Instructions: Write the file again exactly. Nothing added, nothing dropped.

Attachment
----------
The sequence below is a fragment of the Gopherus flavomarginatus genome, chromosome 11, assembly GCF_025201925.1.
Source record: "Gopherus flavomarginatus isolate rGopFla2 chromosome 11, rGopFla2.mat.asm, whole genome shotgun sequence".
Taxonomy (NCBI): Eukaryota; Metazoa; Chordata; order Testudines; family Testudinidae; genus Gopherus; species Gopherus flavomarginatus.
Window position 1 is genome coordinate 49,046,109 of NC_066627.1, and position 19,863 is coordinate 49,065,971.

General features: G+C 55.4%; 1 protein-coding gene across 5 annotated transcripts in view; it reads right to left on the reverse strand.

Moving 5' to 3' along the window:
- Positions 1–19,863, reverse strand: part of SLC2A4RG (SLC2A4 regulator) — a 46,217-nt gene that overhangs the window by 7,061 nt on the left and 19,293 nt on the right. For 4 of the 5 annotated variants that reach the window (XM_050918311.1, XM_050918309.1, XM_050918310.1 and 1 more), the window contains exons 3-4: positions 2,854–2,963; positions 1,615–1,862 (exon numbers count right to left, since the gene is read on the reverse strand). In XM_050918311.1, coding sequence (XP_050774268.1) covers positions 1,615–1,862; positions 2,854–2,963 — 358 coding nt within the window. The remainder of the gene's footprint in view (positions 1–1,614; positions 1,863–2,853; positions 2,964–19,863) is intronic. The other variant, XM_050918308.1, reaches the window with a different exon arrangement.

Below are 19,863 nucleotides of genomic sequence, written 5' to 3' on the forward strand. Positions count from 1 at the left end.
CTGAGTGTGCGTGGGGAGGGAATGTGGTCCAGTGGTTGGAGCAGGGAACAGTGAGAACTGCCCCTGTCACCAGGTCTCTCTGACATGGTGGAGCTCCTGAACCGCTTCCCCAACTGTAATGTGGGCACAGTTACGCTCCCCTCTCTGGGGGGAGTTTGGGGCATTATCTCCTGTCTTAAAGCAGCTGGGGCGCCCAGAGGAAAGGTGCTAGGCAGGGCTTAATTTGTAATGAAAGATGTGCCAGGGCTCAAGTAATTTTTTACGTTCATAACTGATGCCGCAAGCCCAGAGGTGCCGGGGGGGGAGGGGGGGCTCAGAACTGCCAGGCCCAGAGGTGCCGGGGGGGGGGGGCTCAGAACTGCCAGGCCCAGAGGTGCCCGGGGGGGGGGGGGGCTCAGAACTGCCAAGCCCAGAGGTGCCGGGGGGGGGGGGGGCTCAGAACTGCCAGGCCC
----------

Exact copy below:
The sequence below is a fragment of the Gopherus flavomarginatus genome, chromosome 11, assembly GCF_025201925.1.
Source record: "Gopherus flavomarginatus isolate rGopFla2 chromosome 11, rGopFla2.mat.asm, whole genome shotgun sequence".
Taxonomy (NCBI): Eukaryota; Metazoa; Chordata; order Testudines; family Testudinidae; genus Gopherus; species Gopherus flavomarginatus.
Window position 1 is genome coordinate 49,046,109 of NC_066627.1, and position 19,863 is coordinate 49,065,971.

General features: G+C 55.4%; 1 protein-coding gene across 5 annotated transcripts in view; it reads right to left on the reverse strand.

Moving 5' to 3' along the window:
- Positions 1–19,863, reverse strand: part of SLC2A4RG (SLC2A4 regulator) — a 46,217-nt gene that overhangs the window by 7,061 nt on the left and 19,293 nt on the right. For 4 of the 5 annotated variants that reach the window (XM_050918311.1, XM_050918309.1, XM_050918310.1 and 1 more), the window contains exons 3-4: positions 2,854–2,963; positions 1,615–1,862 (exon numbers count right to left, since the gene is read on the reverse strand). In XM_050918311.1, coding sequence (XP_050774268.1) covers positions 1,615–1,862; positions 2,854–2,963 — 358 coding nt within the window. The remainder of the gene's footprint in view (positions 1–1,614; positions 1,863–2,853; positions 2,964–19,863) is intronic. The other variant, XM_050918308.1, reaches the window with a different exon arrangement.

Below are 19,863 nucleotides of genomic sequence, written 5' to 3' on the forward strand. Positions count from 1 at the left end.
CTGAGTGTGCGTGGGGAGGGAATGTGGTCCAGTGGTTGGAGCAGGGAACAGTGAGAACTGCCCCTGTCACCAGGTCTCTCTGACATGGTGGAGCTCCTGAACCGCTTCCCCAACTGTAATGTGGGCACAGTTACGCTCCCCTCTCTGGGGGGAGTTTGGGGCATTATCTCCTGTCTTAAAGCAGCTGGGGCGCCCAGAGGAAAGGTGCTAGGCAGGGCTTAATTTGTAATGAAAGATGTGCCAGGGCTCAAGTAATTTTTTACGTTCATAACTGATGCCGCAAGCCCAGAGGTGCCGGGGGGGGAGGGGGGGCTCAGAACTGCCAGGCCCAGAGGTGCCGGGGGGGGGGGGCTCAGAACTGCCAGGCCCAGAGGTGCCCGGGGGGGGGGGGGGCTCAGAACTGCCAAGCCCAGAGGTGCCGGGGGGGGGGGGGGCTCAGAACTGCCAGGCCC